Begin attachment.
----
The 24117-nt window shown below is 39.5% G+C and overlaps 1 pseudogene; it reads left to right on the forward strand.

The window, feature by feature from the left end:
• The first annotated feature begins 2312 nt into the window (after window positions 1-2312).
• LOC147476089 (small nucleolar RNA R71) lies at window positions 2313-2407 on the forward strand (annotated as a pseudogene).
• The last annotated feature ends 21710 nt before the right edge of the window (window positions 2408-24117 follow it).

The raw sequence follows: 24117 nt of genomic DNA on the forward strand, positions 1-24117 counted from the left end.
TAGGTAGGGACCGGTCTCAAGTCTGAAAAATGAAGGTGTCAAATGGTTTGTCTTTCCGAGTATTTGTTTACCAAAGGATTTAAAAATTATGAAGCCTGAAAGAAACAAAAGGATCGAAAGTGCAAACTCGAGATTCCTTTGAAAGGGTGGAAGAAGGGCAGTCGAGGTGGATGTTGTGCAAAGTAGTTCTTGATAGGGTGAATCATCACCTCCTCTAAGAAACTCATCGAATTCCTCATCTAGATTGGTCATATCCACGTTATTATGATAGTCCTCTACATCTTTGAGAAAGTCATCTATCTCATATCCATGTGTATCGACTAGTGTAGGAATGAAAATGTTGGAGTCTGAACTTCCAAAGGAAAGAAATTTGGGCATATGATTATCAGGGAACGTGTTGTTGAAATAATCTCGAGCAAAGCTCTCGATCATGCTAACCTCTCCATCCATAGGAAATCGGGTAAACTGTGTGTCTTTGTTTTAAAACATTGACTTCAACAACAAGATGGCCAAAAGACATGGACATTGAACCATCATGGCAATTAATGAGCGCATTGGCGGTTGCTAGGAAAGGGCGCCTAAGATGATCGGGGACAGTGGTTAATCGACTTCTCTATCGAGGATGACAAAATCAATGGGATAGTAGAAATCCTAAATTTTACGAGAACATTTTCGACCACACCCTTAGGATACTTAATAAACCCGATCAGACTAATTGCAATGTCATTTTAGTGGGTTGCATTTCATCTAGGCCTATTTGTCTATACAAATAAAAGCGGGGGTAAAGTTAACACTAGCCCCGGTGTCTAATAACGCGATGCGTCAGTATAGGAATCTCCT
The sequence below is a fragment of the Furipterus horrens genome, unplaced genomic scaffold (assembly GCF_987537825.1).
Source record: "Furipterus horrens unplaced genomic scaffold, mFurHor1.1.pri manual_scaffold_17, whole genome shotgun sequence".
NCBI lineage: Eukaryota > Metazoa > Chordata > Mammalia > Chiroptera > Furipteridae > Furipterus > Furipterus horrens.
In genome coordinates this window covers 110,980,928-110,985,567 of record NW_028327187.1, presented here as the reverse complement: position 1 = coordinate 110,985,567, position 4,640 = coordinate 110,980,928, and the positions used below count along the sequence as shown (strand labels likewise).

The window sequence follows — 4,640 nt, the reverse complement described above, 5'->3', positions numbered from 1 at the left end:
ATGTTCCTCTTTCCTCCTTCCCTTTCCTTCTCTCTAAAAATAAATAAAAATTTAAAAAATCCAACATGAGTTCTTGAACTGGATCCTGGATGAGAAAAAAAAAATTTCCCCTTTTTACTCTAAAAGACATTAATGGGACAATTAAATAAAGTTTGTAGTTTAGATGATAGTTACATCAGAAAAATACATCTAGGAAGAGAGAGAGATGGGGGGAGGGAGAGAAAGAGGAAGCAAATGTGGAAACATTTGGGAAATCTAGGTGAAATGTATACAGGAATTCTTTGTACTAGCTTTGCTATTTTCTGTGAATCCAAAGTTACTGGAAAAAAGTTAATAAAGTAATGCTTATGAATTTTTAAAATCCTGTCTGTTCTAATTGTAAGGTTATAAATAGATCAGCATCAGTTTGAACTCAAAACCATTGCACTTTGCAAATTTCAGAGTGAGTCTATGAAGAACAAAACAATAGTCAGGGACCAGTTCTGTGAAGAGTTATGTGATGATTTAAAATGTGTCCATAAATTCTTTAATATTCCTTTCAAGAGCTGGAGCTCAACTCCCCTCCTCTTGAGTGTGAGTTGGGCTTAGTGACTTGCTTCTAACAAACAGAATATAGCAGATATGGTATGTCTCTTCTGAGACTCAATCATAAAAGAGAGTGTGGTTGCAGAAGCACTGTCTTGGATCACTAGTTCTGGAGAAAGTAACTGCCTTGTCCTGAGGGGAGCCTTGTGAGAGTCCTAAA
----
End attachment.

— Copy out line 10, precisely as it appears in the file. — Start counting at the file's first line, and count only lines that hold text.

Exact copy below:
NCBI lineage: Eukaryota > Metazoa > Chordata > Mammalia > Chiroptera > Furipteridae > Furipterus > Furipterus horrens.